Yesterday afternoon, about half-past two o’clock, while the 2.20 Deeside suburban train, which had just discharged is passengers, was being shunted back into No. 2 dock at Aberdeen Joint Passenger Station, the carriages, after receiving the necessary impetus from the engine, ran into the station, and, having too much way, dashed violently into the buffer end of the dock. The first carriage crashed through the lavatory which is erected at this point, and almost entirely demolished the structure, the carriage rearing upwards on top of the wreckage, and remaining in this position, while the one which followed assumed a similar position in the rear. The other carriages, however, remained on the metals. Although there were no passengers on board the train there were, unfortunately, several persons in the lavatory at the time of the accident. These included a number of young men who were bound for the Northern Co-operative Company’s picnic at Murtle, and when the first carriage crashed into the frail structure, two of them were knocked violently to the ground by the falling timbers, and sustained severe injuries. One of them – Ernest Bruce (16), son of the police-sergeant at Huntly – was severely bruised about the back, and cut about the face and head. He was conveyed to the waiting room, and was immediately attended to by Dr Ogilvie Will. After having his wounds dressed, Bruce was removed to the Royal Infirmary in the ambulance. Another young man, Angus Martin, who resides at 58 Castle Street, climbed over the top of some wreckage, and was assisted into a cab by several of his companions. He had an exceedingly narrow escape from being choked. He was fixed by the neck among the debris, and only after considerable difficulty did he manage to extricate himself and climb over the ruins of the lavatory. A third lad, who was but slightly injured, escaped in a similar manner. 

   Station Superintendent Duguid was quickly on the spot when the crash was heard, and supervised the work of removing the injured men from the wreckage, and rendered first aid. He then had Bruce placed on the stretcher and conveyed by a squad of the Joint Station Ambulance Class to the Infirmary, as already indicated. Bruce, while being removed, although he appeared to be suffering considerable pain, kept up his spirits. Mr W. W. Rintoul, North British agent, and Mr John Macgregor, Caledonian Railway Company, were also assiduous in rendering assistance to the injured. Deputy Chief Constable Anderson and Inspector Goodall, with a staff of police, were early on the scene, and kept back the large crowd which had by this time gathered. 

   About a quarter to four o’clock the railway officials succeeded in getting the carriages clear of the lavatory building, and the effect of this step was to render still more evident the great extent of the damage. The buffer end of the line was completely torn up, and a long stretch of railing had been wrenched away. As regards the lavatory itself, more than half had been torn completely open, and the officials were kept busily engaged in removing the debris, now fit for nothing but firewood. The entire removal of the wrecked building was effected before eight o’clock, and it may well be regarded as doubtful whether, after so serious an accident, such an erection will again be placed upon the same site. Mr W Deuchar, passenger superintendent of the Great North, was exceedingly active in superintending the work of officials in clearing away the wreckage, and Mr J. Sim, train clerk, also rendered effective assistance. The breakdown squad, under the charge of Mr James Morrison, were summoned by telephone from Kittybrewster, and their services were promptly available.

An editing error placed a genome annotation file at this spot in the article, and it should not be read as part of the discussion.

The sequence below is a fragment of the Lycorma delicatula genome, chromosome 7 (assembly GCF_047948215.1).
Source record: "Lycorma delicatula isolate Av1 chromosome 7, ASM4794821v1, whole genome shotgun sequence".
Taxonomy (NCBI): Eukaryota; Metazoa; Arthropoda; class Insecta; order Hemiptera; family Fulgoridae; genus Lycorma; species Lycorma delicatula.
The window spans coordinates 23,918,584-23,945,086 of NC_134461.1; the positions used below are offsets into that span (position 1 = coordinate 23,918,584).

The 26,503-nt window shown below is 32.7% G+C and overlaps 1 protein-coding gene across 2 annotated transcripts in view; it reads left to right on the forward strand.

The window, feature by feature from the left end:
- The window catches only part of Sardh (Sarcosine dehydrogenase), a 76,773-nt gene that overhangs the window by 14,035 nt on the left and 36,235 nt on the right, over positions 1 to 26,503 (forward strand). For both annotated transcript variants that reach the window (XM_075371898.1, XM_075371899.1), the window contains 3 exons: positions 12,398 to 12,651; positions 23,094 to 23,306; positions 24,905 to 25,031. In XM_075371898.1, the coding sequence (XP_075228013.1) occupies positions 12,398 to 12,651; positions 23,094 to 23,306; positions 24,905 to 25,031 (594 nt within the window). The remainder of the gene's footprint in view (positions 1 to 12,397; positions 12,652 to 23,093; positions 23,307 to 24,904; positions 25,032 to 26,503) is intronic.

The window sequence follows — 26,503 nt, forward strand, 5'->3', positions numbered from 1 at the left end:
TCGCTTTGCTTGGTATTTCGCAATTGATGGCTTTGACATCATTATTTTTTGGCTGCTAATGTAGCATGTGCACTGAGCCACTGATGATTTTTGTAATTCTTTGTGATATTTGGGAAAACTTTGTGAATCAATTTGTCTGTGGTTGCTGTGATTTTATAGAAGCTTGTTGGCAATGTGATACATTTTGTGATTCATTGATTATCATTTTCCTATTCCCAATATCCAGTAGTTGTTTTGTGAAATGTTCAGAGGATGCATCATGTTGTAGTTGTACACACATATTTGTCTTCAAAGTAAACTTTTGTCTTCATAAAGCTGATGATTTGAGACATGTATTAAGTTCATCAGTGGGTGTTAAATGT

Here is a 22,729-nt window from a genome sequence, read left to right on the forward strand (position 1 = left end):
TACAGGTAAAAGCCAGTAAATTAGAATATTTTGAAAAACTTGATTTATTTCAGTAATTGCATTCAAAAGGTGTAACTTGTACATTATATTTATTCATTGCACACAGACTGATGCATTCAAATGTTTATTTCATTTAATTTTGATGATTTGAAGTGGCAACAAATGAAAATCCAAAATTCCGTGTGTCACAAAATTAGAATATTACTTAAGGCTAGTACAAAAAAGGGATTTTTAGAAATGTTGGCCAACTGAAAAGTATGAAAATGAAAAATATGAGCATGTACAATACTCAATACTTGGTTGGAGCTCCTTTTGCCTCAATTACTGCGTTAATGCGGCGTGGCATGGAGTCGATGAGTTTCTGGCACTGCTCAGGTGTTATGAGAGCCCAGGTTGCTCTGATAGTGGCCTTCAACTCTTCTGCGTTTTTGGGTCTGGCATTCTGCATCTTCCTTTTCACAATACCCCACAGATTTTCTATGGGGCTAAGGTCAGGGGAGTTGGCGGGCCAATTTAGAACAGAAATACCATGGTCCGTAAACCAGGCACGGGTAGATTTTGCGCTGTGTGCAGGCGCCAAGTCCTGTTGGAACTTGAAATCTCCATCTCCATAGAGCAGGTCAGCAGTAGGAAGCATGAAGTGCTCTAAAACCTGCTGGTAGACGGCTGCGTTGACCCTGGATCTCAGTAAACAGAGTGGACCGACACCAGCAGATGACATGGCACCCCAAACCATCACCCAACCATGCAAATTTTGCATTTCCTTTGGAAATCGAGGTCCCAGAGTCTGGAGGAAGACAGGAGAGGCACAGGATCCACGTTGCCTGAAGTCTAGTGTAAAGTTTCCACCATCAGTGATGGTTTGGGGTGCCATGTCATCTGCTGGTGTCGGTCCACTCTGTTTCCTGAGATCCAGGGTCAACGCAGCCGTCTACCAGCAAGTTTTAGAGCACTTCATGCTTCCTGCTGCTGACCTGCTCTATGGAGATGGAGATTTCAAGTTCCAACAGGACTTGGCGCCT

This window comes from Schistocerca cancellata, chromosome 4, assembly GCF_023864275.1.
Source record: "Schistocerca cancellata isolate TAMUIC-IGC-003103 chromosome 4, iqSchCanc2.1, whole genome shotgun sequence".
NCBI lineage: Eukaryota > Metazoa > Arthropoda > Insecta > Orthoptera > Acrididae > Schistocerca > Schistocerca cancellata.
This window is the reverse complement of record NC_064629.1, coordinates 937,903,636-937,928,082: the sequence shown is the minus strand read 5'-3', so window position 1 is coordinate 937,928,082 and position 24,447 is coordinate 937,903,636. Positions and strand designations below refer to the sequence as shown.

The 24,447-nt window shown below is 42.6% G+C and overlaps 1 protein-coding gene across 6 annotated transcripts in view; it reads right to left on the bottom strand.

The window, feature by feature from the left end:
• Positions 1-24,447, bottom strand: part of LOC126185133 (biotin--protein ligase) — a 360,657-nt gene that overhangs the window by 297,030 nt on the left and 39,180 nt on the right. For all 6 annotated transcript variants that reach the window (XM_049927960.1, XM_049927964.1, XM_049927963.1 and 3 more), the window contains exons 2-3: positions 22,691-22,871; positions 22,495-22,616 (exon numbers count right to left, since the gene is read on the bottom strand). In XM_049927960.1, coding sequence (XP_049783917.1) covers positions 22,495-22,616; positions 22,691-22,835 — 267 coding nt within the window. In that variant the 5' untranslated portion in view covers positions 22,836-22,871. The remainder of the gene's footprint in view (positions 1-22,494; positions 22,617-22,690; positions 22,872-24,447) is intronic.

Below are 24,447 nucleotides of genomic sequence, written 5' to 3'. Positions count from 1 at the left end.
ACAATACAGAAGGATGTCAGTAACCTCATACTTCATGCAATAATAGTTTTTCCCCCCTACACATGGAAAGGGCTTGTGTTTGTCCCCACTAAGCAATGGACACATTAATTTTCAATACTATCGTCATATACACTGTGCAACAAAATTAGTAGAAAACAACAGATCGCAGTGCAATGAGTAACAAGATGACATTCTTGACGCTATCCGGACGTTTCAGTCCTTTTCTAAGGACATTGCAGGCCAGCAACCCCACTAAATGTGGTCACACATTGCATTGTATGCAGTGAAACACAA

That the train rushed along with unusual velocity is clearly shown by the havoc that has been caused, and by the position in which the rearmost carriage stood after the accident. How the occupants of the lavatory escaped with their lives is almost inexplicable. One of the railway servants who energetically assisted to rescue them says it was “simply a miracle,” and this is precisely the view that thrusts itself upon anyone who gives even a casual glance at the wreckage. Future inquiry will no doubt disclose the cause of the accident. Disastrous as have been the consequences, it is cause for congratulation that no lives were lost. 

– Aberdeen Press and Journal, Thursday 14th June, 1900, p.2.



   On Saturday a sad fatality happened on the Great North of Scotland Railway. A boy of ten years joined the 11 forenoon mail at Buckie for Cullen. On the train leaving Cullen, a porter saw him unable to get out and crying. He fell out on the north side of the line just beyond Glassaugh, and was killed. He was picked up by a surfaceman and taken by next train to Portsoy, where he was identified in the afternoon as Joseph Smith (“Latin”), son of Mrs Joseph Addison, Portessie. The body was taken home by the half-past six train.